Anticancer activity of an essential oil from Cymbopogon flexuosus.
Chem Biol Interact. 2008 Dec 11;
Authors: Sharma PR, Mondhe DM, Muthiah S, Pal HC, Shahi AK, Saxena AK, Qazi GN
The essential oil from a lemon grass variety of Cymbopogon flexuosus was studied for its in vitro cytotoxicity against twelve human cancer cell lines. The in vivo anticancer activity of the oil was also studied using both solid and ascitic Ehrlich and Sarcoma-180 tumor models in mice. In addition, the morphological changes in tumor cells were studied to ascertain the mechanism of cell death. The in vitro cytotoxicity studies showed dose-dependent effects against various human cancer cell lines. The IC(50) values of oil ranged from 4.2 to 79mug/ml depending upon the cell line. In 502713 (colon) and IMR-32 (neuroblastoma) cell lines, the oil showed highest cytotoxicity with IC(50) value of 4.2 and 4.7mug/ml, respectively. Intra-peritoneal administration of the oil significantly inhibited both ascitic and solid forms of Ehrlich and Sarcoma-180 tumors in a dose-dependent manner. The tumor growth inhibition at 200mg/kg (i.p.) of the oil observed with both ascitic and solid tumor forms of Ehrlich Ascites carcinoma was 97.34 and 57.83 respectively. In case of Sarcoma-180, the growth inhibition at similar dose of oil was 94.07 and 36.97% in ascitic and solid forms respectively. Morphological studies of the oil treated HL-60 cells revealed loss of surface projections, chromatin condensation and apoptosis. The mitochondria showed apparent loss of cristae in the cells undergoing apoptosis. The morphological studies of Sarcoma-180 solid tumor cells from animals treated with the oil revealed condensation and fragmentation of nuclei typical of apoptosis. Morphological studies of ascites cells from animals treated with the oil too revealed the changes typical of apoptosis. Our results indicate that the oil has a promising anticancer activity and causes loss in tumor cell viability by activating the apoptotic process as identified by electron microscopy.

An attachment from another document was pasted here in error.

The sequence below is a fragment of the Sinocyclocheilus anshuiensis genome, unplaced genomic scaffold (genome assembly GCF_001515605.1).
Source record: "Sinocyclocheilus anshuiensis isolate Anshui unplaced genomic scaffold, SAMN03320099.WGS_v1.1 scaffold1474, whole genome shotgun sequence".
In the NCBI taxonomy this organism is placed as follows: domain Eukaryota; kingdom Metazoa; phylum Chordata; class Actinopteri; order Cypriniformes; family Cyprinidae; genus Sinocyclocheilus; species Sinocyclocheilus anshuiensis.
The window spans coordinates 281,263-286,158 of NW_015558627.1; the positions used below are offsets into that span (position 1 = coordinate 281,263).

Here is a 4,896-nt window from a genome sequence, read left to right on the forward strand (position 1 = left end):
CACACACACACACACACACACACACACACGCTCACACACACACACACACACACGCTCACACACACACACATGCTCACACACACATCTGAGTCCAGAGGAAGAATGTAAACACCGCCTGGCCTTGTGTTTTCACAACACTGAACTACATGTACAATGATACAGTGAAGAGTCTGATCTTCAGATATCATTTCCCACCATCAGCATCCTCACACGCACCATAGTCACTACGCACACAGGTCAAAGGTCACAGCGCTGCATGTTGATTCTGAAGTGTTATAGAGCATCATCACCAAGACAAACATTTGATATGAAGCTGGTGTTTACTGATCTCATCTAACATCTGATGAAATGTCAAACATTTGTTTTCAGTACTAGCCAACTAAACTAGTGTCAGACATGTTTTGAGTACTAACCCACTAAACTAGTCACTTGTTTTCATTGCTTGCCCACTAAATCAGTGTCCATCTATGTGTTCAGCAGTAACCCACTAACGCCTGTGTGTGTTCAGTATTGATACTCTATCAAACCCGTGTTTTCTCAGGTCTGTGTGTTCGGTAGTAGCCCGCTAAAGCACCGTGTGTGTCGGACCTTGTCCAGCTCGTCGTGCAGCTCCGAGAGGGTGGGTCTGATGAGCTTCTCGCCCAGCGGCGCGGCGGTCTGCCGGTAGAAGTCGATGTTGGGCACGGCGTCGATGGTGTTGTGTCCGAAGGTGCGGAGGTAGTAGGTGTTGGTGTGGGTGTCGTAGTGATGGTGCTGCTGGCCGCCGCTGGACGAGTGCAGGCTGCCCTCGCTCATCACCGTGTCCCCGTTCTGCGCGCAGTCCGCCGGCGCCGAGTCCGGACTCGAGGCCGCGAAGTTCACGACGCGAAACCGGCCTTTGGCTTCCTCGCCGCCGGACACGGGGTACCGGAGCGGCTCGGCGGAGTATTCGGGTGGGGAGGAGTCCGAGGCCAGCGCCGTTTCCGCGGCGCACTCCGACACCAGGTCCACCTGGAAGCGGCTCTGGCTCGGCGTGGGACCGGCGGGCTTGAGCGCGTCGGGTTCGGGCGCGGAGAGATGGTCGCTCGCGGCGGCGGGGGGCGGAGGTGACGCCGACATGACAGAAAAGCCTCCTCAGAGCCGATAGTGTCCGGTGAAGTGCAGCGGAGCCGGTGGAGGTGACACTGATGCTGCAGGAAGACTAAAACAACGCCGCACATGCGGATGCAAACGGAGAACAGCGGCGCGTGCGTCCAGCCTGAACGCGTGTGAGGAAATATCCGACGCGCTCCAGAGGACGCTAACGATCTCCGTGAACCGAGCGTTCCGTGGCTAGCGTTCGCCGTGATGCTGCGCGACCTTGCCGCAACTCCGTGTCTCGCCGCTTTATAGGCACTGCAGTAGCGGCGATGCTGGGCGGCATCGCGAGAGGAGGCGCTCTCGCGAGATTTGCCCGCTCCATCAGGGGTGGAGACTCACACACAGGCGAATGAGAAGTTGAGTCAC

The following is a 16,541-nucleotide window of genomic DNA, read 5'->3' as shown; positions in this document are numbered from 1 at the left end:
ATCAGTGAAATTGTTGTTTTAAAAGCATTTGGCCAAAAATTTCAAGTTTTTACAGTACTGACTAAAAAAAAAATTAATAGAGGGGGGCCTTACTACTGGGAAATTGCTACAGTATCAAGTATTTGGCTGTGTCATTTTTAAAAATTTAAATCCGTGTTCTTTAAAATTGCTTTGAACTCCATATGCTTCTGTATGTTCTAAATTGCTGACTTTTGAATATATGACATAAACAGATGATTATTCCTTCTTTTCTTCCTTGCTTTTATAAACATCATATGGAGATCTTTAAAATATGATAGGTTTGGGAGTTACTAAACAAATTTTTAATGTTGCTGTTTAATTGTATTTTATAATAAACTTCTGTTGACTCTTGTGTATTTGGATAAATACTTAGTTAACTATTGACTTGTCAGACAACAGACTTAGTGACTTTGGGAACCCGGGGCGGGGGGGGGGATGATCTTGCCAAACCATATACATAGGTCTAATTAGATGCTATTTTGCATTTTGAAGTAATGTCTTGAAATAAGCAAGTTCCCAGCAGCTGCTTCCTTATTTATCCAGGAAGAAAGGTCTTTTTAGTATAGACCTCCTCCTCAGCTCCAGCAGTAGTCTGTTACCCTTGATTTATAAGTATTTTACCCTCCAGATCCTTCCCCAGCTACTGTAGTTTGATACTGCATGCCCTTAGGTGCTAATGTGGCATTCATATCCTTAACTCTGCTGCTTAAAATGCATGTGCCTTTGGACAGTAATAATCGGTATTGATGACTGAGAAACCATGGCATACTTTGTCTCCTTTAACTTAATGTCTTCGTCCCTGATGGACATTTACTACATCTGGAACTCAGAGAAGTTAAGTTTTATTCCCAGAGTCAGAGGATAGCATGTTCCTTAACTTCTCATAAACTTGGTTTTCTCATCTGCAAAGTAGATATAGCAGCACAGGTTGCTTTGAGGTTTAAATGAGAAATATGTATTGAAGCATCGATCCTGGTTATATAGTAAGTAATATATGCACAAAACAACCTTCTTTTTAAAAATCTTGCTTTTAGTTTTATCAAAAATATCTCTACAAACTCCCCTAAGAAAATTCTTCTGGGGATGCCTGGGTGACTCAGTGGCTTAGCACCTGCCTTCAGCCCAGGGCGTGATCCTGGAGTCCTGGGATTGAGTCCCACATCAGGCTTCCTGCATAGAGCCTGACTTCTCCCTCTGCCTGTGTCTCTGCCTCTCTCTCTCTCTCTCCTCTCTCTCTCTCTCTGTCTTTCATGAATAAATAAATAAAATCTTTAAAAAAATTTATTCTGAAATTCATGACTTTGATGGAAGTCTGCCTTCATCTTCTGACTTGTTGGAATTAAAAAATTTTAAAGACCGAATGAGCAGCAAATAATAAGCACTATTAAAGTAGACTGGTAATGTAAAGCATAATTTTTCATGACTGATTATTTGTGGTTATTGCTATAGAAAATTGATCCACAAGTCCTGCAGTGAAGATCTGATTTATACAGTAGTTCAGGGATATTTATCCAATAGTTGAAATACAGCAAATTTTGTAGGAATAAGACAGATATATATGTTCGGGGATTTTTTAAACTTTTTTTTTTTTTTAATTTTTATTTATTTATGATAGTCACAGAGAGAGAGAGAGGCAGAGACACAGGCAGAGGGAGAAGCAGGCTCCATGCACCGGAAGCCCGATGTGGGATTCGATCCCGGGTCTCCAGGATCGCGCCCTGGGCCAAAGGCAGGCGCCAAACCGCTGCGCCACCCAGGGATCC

PMID: 19121295 [PubMed - as supplied by publisher]